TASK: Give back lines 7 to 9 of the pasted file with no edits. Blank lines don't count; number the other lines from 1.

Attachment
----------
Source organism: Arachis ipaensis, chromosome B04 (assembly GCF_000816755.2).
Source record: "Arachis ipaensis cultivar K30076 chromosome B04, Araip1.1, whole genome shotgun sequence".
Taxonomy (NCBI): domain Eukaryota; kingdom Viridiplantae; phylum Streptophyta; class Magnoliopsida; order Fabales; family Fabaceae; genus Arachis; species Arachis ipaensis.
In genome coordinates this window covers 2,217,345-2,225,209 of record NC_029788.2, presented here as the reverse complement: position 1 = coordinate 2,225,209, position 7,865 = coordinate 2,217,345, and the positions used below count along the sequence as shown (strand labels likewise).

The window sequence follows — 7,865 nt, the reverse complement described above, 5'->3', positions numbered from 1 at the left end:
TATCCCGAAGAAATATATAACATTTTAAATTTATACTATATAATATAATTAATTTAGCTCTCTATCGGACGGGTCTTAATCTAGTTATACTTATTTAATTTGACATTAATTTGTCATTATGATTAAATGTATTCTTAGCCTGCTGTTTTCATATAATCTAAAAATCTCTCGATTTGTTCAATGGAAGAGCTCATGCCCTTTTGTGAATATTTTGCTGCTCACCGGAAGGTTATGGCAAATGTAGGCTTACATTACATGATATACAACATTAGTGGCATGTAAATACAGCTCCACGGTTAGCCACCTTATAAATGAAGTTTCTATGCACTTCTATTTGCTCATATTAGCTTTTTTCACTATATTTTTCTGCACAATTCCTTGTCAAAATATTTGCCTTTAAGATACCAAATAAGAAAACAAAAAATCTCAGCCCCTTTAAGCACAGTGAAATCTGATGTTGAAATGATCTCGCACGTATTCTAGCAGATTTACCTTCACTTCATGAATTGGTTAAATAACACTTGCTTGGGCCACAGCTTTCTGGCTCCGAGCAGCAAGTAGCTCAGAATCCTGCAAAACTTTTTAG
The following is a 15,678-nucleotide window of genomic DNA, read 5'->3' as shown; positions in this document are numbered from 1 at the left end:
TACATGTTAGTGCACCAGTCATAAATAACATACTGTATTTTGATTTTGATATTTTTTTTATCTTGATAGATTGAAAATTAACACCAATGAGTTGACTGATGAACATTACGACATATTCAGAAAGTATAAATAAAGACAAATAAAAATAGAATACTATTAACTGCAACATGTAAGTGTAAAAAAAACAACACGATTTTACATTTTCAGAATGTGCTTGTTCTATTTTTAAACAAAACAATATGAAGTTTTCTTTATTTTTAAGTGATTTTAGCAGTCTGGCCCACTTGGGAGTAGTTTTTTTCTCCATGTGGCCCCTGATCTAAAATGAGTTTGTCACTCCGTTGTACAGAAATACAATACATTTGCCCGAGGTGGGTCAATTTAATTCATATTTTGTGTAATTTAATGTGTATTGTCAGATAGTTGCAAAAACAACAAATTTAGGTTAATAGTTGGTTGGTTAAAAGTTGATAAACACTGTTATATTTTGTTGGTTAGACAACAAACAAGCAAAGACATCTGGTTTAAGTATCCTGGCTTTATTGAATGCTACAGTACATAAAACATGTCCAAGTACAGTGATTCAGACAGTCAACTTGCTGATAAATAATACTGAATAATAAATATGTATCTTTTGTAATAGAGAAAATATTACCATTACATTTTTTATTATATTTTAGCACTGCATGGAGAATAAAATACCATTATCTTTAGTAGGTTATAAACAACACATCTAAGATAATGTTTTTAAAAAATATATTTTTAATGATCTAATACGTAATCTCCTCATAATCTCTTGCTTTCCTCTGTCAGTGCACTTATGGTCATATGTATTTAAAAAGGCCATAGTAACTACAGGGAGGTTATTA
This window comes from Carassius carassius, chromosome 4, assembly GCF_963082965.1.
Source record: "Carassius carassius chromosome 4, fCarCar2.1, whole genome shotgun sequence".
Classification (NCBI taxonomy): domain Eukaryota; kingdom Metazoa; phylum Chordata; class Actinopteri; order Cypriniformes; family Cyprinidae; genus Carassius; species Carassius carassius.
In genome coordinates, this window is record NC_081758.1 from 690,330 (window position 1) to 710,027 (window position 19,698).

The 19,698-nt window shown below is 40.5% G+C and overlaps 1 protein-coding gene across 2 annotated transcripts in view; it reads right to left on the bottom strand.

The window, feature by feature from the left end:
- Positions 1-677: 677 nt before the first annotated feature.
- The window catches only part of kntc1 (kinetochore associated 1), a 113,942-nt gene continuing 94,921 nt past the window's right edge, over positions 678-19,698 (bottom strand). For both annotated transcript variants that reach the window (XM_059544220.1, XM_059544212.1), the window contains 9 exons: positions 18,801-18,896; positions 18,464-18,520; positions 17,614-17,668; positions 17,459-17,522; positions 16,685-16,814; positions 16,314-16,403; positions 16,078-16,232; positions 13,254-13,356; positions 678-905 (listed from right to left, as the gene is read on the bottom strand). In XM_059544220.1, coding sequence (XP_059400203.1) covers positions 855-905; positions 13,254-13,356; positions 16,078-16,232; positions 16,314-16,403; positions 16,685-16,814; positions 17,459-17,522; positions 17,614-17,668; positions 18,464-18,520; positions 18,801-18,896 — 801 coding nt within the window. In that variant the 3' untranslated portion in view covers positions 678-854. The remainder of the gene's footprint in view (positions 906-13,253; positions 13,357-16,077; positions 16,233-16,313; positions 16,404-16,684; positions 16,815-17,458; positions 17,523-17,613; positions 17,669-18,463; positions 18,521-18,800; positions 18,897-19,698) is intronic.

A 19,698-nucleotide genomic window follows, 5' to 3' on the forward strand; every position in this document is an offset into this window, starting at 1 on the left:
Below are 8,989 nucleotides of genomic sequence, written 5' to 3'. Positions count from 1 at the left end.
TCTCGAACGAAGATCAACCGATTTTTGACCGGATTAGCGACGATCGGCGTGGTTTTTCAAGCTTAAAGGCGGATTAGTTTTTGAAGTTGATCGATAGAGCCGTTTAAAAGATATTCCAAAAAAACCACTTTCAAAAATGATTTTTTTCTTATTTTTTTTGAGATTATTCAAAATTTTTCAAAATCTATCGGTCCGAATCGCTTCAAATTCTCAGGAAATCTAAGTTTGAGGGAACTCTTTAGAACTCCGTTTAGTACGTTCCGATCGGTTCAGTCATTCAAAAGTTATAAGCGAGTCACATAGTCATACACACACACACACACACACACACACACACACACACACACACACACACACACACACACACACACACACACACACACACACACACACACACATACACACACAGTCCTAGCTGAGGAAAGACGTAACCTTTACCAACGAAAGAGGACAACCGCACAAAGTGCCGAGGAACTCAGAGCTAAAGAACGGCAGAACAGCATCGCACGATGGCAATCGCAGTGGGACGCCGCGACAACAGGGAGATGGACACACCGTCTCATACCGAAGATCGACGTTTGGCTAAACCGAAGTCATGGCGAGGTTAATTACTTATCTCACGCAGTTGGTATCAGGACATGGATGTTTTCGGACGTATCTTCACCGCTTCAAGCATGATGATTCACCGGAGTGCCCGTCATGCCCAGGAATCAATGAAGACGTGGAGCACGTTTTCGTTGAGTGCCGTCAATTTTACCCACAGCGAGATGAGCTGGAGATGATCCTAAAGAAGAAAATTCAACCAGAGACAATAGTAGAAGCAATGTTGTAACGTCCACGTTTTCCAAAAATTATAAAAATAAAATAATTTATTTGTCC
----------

The following is a 15,678-nucleotide window of genomic DNA, read 5'->3' as shown; positions in this document are numbered from 1 at the left end:
TACATGTTAGTGCACCAGTCATAAATAACATACTGTATTTTGATTTTGATATTTTTTTTATCTTGATAGATTGAAAATTAACACCAATGAGTTGACTGATGAACATTACGACATATTCAGAAAGTATAAATAAAGACAAATAAAAATAGAATACTATTAACTGCAACATGTAAGTGTAAAAAAAACAACACGATTTTACATTTTCAGAATGTGCTTGTTCTATTTTTAAACAAAACAATATGAAGTTTTCTTTATTTTTAAGTGATTTTAGCAGTCTGGCCCACTTGGGAGTAGTTTTTTTCTCCATGTGGCCCCTGATCTAAAATGAGTTTGTCACTCCGTTGTACAGAAATACAATACATTTGCCCGAGGTGGGTCAATTTAATTCATATTTTGTGTAATTTAATGTGTATTGTCAGATAGTTGCAAAAACAACAAATTTAGGTTAATAGTTGGTTGGTTAAAAGTTGATAAACACTGTTATATTTTGTTGGTTAGACAACAAACAAGCAAAGACATCTGGTTTAAGTATCCTGGCTTTATTGAATGCTACAGTACATAAAACATGTCCAAGTACAGTGATTCAGACAGTCAACTTGCTGATAAATAATACTGAATAATAAATATGTATCTTTTGTAATAGAGAAAATATTACCATTACATTTTTTATTATATTTTAGCACTGCATGGAGAATAAAATACCATTATCTTTAGTAGGTTATAAACAACACATCTAAGATAATGTTTTTAAAAAATATATTTTTAATGATCTAATACGTAATCTCCTCATAATCTCTTGCTTTCCTCTGTCAGTGCACTTATGGTCATATGTATTTAAAAAGGCCATAGTAACTACAGGGAGGTTATTA
This window comes from Carassius carassius, chromosome 4, assembly GCF_963082965.1.